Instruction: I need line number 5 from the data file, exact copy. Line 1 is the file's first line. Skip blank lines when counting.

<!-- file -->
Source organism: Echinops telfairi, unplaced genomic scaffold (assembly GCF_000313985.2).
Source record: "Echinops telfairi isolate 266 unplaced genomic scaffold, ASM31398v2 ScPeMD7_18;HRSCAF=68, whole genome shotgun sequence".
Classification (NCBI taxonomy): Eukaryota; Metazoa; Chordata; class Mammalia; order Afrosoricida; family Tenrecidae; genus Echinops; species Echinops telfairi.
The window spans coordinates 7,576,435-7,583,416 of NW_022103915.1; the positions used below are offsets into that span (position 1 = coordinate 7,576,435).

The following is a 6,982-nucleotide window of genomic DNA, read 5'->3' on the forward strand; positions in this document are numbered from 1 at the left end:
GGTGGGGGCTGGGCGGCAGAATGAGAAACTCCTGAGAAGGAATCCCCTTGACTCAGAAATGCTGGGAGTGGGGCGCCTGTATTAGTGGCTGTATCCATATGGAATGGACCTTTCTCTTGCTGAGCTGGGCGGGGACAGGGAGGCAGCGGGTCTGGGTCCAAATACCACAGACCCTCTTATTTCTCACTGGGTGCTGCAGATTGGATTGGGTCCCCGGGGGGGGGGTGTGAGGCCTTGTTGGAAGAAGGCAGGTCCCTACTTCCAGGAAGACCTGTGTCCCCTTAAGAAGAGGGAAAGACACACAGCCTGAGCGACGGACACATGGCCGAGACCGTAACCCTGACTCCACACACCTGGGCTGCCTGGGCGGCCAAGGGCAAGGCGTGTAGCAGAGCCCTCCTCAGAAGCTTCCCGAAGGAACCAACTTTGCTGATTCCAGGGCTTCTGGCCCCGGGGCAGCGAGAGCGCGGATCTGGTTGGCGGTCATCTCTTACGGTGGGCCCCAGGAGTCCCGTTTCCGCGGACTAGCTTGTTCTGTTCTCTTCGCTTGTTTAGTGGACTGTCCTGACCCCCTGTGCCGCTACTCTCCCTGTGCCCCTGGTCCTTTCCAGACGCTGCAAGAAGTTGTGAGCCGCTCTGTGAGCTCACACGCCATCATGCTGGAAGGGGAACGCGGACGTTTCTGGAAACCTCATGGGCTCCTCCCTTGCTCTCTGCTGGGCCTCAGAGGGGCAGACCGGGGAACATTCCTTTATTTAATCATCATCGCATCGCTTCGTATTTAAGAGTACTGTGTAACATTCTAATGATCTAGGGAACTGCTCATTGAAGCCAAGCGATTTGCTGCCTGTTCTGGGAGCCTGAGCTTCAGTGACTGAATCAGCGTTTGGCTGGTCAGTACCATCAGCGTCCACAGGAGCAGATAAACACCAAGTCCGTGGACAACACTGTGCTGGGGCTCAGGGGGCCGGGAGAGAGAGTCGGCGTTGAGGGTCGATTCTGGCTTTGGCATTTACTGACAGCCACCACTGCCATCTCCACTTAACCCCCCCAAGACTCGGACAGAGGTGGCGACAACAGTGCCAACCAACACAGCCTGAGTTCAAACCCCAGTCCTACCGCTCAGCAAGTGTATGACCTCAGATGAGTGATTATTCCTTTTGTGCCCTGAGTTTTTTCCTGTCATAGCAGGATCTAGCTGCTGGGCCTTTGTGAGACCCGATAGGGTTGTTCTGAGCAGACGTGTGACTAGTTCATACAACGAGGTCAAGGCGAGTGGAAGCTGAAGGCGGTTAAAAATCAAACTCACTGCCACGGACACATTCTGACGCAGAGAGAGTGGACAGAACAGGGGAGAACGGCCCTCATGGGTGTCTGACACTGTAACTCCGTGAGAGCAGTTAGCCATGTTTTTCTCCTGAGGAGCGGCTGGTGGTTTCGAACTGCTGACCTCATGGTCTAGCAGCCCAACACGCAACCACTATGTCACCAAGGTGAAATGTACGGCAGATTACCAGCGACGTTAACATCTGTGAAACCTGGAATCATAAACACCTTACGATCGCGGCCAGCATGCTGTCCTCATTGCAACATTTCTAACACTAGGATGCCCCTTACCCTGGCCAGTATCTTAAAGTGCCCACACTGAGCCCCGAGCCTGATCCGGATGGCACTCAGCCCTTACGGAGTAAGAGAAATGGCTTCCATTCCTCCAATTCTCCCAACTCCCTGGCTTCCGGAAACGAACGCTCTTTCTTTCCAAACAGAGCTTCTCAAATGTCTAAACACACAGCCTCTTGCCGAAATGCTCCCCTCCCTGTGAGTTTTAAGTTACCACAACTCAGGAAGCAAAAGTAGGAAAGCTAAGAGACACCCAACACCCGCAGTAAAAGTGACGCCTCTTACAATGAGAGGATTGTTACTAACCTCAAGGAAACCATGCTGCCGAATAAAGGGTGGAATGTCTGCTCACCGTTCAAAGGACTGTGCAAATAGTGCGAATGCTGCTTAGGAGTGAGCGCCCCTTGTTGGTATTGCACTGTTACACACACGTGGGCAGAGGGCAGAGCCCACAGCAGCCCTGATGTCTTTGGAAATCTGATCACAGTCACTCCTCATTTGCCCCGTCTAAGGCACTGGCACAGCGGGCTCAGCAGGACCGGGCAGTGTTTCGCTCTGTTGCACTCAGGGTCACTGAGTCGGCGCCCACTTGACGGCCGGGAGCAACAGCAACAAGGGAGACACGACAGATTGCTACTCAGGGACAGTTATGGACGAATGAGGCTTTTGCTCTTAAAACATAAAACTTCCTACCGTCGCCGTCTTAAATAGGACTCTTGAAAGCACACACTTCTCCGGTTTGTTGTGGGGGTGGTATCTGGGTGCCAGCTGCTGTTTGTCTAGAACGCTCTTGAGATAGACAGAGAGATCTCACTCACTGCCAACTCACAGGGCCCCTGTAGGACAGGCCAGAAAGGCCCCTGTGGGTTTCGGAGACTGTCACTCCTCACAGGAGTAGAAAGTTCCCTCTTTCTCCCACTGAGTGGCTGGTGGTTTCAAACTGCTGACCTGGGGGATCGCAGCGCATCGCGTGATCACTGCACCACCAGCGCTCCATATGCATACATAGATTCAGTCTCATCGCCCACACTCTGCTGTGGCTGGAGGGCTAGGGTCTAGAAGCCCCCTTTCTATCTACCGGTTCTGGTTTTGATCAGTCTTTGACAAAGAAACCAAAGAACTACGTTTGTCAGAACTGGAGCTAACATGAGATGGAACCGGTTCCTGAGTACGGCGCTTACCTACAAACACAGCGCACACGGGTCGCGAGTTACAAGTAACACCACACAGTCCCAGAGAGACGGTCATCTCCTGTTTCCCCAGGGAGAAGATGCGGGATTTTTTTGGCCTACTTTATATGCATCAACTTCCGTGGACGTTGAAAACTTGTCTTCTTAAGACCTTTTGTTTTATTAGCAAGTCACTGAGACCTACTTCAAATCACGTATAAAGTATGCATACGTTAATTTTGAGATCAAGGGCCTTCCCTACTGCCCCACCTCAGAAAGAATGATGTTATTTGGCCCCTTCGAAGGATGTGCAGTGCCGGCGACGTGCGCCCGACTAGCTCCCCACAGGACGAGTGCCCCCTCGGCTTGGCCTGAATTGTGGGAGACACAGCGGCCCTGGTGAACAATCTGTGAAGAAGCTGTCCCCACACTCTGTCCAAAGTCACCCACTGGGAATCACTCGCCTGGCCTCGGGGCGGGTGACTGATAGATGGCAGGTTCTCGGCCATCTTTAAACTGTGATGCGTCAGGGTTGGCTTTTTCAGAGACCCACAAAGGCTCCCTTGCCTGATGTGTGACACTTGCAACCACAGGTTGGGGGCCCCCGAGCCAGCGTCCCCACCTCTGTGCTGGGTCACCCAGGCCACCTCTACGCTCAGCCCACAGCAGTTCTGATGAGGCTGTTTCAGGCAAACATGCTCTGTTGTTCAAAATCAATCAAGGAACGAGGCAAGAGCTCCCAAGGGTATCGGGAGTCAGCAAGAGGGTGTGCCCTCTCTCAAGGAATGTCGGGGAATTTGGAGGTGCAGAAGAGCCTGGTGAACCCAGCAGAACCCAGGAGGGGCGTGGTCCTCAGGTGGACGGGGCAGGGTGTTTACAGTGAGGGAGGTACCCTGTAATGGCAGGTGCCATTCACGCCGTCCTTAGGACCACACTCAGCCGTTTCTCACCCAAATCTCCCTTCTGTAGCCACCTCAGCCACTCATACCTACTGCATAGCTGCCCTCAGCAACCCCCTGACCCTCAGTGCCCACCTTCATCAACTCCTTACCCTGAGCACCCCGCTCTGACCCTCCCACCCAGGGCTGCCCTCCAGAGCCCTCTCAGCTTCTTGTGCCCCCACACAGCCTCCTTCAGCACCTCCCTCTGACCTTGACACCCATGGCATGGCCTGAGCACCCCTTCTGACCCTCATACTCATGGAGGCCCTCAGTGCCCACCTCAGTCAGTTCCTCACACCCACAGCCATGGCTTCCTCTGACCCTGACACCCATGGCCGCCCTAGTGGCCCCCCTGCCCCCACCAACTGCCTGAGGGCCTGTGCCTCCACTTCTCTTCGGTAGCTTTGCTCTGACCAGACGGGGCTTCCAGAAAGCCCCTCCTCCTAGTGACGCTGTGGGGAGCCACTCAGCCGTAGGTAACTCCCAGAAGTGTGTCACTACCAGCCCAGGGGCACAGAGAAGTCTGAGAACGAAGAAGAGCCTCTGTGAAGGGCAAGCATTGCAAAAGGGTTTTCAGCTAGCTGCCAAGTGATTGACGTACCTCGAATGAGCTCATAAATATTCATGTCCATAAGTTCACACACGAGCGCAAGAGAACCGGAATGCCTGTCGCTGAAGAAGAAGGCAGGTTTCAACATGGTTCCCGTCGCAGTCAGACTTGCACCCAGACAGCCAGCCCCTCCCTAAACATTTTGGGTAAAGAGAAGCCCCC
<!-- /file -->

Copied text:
The following is a 6,982-nucleotide window of genomic DNA, read 5'->3' on the forward strand; positions in this document are numbered from 1 at the left end: